• In sophisticated CASP solutions, determine commercial availability and pricing of starting materials as synthesis routes terminate in purchasable starting materials

  • Combine external data with internal and proprietary reaction data for highly relevant results, as well as with starting materials and stockroom compounds for ease of synthesis

A tool for retrosynthetic analysis

Watch a short demo of a tool that offers the ability to edit retrosynthesis parameters and choose libraries of building blocks. See published and predicted routes for a target molecule in one view and easily identify the starting materials needed for synthesis.

Reaxys Predictive Retrosynthesis

Checklist for successful predictive retrosynthesis

The following checklist can help chemists apply predictive retrosynthesis successfully:

☑ Do you understand the types/variety of data you need access to?

☑ Are you able to access all of these data sources both internally and externally?

☑ Are you confident data is trustworthy and high quality?

☑ Can you define the problem and prediction task clearly?

☑ How will you validate and determine the predictive performance of a model?

☑ Do you understand the model’s interface parameters so you can build a search that leads to desired results?

☑ Do you fully understand the structure and functionality of the target molecule?

☑ Have you identified any potential challenges associated with its synthesis?

☑ Have you decided parameters for selecting a synthesis route, including cost, yield, environmental impact?

☑ Have you identified partners and experts to collaborate with?


  1. Madura K.P. Jayatunga, Wen Xie, Ludwig Ruder, Ulrik Schulze, Christoph Meier, AI in small-molecule drug discovery: a coming wave?, Nature Reviews Drug Discovery, 2022.

  2. Olivier J. Wouters, Martin McKee, Jeroen Luyten, Research and Development Costs of New Drugs, JAMA, 2020.

  3. Marcela Vieira, Suerie Moon, Costs of Pharmaceutical R&D, Knowledge Portal on Innovation and Access to Medicines, Graduate Institute of Geneva, 2020.

  4. Madura K.P. Jayatunga, Wen Xie, Ludwig Ruder, Ulrik Schulze, Christoph Meier, AI in small-molecule drug discovery: a coming wave?, Nature Reviews Drug Discovery, 2022.

  5. Alex Devereson, Erwin Idoux, Matej Macak, Navraj Nagra, and Erika Stanzl, AI in biopharma research: A time to focus and scale, McKinsey, 2022.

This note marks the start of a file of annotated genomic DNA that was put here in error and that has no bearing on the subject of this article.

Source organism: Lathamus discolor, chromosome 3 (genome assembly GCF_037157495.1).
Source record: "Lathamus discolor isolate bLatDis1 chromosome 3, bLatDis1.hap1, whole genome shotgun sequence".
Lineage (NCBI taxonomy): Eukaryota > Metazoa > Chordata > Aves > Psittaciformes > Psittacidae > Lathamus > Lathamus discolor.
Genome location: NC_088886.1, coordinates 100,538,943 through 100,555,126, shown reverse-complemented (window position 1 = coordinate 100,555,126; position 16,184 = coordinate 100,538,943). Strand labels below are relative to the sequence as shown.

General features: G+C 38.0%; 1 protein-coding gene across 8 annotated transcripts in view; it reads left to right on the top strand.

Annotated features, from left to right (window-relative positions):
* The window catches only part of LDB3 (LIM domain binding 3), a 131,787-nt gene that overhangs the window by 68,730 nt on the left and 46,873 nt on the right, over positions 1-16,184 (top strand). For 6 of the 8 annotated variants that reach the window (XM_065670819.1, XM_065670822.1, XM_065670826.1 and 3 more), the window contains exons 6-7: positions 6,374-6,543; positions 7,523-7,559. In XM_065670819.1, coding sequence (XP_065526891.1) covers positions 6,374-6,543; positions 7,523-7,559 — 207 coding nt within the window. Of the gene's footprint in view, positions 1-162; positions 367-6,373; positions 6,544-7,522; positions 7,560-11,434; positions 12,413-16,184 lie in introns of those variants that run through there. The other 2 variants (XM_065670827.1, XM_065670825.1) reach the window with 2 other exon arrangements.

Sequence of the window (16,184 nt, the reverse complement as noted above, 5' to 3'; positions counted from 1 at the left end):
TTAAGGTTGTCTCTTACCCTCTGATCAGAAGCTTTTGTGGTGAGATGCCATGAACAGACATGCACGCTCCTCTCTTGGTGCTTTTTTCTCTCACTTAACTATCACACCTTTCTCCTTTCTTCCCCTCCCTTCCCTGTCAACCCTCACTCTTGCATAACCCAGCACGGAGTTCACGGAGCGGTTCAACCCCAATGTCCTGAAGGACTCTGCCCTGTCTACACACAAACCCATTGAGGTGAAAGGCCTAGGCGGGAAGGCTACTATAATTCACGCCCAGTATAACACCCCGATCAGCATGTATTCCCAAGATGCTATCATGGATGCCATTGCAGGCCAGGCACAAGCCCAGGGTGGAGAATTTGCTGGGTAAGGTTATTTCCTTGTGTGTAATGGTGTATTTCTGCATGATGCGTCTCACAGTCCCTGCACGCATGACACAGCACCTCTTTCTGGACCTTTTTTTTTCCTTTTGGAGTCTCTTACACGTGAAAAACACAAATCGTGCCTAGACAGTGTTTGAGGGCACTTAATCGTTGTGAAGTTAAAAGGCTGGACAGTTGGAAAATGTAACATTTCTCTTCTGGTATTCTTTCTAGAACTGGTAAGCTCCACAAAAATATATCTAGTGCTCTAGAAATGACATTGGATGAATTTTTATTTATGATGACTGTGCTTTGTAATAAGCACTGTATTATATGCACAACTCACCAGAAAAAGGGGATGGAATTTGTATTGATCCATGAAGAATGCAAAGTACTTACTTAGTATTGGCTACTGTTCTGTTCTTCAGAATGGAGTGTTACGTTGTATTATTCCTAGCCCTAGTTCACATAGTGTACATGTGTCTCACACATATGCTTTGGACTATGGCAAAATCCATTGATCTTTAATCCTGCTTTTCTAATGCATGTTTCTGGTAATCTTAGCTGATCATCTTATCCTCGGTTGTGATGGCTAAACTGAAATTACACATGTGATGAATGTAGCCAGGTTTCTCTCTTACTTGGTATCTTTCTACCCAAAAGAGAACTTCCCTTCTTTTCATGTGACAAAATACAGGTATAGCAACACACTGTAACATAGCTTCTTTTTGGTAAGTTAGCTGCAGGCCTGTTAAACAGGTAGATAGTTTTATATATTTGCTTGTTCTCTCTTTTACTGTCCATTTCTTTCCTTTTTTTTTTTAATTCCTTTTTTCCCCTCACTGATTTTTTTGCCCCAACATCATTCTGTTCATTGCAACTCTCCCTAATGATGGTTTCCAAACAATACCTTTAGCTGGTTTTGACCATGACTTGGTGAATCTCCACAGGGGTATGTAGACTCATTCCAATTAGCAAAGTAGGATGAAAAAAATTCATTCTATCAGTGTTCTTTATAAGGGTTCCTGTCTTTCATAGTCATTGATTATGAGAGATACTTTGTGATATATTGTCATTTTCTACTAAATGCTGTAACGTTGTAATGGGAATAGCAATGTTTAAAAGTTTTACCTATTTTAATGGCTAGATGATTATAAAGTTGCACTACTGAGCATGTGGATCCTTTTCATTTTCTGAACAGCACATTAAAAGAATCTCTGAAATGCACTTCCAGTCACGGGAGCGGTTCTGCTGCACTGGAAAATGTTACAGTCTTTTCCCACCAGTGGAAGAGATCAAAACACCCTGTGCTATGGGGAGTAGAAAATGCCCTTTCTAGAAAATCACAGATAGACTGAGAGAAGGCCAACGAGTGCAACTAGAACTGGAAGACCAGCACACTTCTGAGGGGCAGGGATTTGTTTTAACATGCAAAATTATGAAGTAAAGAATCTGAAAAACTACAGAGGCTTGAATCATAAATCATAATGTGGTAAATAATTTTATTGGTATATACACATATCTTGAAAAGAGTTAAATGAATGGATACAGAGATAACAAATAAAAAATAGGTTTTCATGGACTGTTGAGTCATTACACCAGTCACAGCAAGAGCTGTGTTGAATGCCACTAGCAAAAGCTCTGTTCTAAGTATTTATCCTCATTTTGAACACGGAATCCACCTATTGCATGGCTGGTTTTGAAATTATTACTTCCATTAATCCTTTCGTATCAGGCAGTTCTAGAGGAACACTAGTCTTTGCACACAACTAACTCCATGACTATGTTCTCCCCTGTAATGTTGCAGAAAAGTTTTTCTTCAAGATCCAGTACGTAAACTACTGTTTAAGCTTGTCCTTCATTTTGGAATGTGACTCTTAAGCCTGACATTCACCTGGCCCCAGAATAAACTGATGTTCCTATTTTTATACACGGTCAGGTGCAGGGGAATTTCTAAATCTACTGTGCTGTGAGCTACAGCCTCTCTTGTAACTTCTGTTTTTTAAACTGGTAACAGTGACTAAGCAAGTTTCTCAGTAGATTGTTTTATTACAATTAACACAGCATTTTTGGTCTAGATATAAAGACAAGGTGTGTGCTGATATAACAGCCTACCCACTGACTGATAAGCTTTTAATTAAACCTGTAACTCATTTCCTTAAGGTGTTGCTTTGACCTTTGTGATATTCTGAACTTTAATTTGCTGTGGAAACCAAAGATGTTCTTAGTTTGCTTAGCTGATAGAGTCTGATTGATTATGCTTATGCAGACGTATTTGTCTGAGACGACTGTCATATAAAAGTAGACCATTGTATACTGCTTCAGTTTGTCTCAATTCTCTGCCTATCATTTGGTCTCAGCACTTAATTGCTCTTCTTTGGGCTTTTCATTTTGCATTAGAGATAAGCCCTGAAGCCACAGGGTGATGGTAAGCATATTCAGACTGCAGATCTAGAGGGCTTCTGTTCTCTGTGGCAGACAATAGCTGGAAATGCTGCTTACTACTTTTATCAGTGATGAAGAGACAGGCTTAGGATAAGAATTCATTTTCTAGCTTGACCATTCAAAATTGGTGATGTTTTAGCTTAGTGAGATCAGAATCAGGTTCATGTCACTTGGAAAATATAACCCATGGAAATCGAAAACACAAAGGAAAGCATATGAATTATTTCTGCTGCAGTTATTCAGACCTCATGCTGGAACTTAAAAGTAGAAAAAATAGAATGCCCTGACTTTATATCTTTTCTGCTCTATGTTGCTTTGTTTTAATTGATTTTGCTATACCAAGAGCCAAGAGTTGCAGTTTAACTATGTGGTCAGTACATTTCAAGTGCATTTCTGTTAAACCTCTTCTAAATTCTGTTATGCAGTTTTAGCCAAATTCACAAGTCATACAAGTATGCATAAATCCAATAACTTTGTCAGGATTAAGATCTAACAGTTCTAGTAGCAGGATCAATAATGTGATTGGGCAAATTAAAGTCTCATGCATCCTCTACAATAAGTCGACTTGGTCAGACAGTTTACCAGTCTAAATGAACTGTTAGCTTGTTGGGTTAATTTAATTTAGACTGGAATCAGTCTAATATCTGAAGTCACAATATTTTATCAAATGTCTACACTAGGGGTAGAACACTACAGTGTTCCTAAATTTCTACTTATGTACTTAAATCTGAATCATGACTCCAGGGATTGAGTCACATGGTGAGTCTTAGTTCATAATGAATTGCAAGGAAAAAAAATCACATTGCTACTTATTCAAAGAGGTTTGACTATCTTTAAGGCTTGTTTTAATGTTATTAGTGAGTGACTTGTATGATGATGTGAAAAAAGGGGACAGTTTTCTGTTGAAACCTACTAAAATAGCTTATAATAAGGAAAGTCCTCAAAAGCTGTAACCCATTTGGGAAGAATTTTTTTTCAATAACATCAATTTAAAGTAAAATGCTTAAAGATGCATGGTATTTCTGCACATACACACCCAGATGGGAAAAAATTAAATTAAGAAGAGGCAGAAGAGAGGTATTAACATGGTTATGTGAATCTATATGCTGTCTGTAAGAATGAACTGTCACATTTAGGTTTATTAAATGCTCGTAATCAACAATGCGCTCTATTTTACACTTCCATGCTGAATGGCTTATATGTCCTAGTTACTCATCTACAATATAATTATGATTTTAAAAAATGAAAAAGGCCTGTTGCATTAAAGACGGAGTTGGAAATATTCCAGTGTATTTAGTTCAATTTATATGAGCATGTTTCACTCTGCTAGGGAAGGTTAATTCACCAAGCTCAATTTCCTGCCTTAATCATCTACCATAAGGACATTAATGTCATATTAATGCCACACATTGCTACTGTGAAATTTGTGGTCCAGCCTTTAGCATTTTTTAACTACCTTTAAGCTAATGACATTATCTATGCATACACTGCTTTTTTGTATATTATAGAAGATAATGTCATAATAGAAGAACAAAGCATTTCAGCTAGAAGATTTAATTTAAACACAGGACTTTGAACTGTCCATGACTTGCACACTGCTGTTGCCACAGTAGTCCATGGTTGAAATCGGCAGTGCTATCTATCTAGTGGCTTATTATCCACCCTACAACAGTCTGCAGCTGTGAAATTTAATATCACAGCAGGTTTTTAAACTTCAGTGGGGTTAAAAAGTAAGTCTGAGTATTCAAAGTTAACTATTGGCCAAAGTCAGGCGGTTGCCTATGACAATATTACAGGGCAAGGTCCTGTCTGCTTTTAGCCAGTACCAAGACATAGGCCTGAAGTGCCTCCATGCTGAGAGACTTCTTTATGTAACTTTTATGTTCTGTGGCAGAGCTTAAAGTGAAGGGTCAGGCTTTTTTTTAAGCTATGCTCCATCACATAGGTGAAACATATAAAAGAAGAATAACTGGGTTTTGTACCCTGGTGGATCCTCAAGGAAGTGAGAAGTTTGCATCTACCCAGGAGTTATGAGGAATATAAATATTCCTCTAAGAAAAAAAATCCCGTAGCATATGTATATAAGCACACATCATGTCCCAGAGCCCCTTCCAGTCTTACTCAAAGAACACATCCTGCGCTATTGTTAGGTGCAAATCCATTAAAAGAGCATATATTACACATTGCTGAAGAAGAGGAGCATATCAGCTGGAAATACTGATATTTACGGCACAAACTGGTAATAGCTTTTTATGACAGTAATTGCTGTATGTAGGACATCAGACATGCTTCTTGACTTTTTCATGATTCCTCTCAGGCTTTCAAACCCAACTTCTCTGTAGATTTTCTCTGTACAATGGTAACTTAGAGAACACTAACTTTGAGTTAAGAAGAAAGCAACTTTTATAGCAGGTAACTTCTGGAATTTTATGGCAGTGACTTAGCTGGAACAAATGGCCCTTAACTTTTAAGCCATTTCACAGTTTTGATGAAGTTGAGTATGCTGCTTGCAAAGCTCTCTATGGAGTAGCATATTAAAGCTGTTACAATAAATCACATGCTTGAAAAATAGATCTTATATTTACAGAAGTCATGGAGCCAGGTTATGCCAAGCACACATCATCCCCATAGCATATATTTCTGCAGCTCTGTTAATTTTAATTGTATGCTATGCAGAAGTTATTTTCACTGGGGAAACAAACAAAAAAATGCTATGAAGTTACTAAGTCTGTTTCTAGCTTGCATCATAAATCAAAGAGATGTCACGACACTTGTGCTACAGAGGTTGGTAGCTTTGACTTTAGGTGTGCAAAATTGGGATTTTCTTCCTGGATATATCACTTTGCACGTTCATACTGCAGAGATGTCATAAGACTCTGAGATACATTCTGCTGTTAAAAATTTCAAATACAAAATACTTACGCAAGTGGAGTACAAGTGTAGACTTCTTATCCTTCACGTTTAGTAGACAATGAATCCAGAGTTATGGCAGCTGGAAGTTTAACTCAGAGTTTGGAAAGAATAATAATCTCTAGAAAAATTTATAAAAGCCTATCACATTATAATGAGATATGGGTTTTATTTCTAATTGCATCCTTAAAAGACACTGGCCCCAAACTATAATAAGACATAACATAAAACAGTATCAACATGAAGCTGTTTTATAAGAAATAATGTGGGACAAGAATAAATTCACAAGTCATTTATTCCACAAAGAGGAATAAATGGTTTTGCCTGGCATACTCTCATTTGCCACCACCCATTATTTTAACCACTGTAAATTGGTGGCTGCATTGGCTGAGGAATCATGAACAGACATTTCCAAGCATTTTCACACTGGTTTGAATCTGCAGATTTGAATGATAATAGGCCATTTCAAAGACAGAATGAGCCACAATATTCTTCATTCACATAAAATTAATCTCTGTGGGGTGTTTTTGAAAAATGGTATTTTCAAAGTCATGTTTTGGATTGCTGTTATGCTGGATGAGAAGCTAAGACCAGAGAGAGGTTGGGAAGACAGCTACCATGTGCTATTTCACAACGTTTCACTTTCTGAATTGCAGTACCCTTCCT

6. Andrea Volkamer, Sereina Riniker, Eva Nittinger, Jessica Lanini, Francesca Grisoni, Emma Evertsson, Raquel Rodríguez-Pérez, Nadine Schneider, Machine learning for small molecule drug discovery in academia and industry, Artificial Intelligence in the Life Sciences, Volume 3, 2023.

  7. Bin Huang, Lupeng Kong, Chao Wang, Fusong Ju, Qi Zhang, Jianwei Zhu, Tiansu Gong, Haicang Zhang, Chungong Yu, Wei-Mou Zheng, Dongbo Bu, Protein Structure Prediction: Challenges, Advances, and the Shift of Research Paradigms, Genomics, Proteomics & Bioinformatics, 2023.

  8. Megan Stanley, Marwin Segler, Fake it until you make it? Generative de novo design and virtual screening of synthesizable molecules, Current Opinion in Structural Biology, Volume 82, 2023.

  9. Geethu S., Vimina E.R., Protein Secondary Structure Prediction Using Cascaded Feature Learning Model, Applied Soft Computing, Volume 140, 2023.

  10. Samuel J. Belfield, James W. Firman, Steven J. Enoch, Judith C. Madden, Knut Erik Tollefsen, Mark T.D. Cronin, A review of quantitative structure-activity relationship modelling approaches to predict the toxicity of mixtures, Computational Toxicology, Volume 25, 2023.

  11. Jian-Feng Zhong, Abdul Rauf, Muhammad Naeem, Jafer Rahman, Adnan Aslam, Quantitative structure-property relationships (QSPR) of valency based topological indices with Covid-19 drugs and application, Arabian Journal of Chemistry, Volume 14, Issue 7, 2021.

  12. Maud Parrot, Hamza Tajmouati, Vinicius Barros Ribeiro da Silva, Brian Ross Atwood, Robin Fourcade, Yann Gaston-Mathé, Nicolas Do Huu, Quentin Perron, Integrating synthetic accessibility with AI-based generative drug design, Journal of Cheminformatics, Volume 15, Article 83, 2023.

  13. Simon Johansson, Amol Thakkar, Thierry Kogej, Esben Bjerrum, Samuel Genheden, Tomas Bastys, Christos Kannas, Alexander Schliep, Hongming Chen, Ola Engkvist, AI-assisted synthesis prediction, Drug Discovery Today: Technologies, Volumes 32–33, 2019.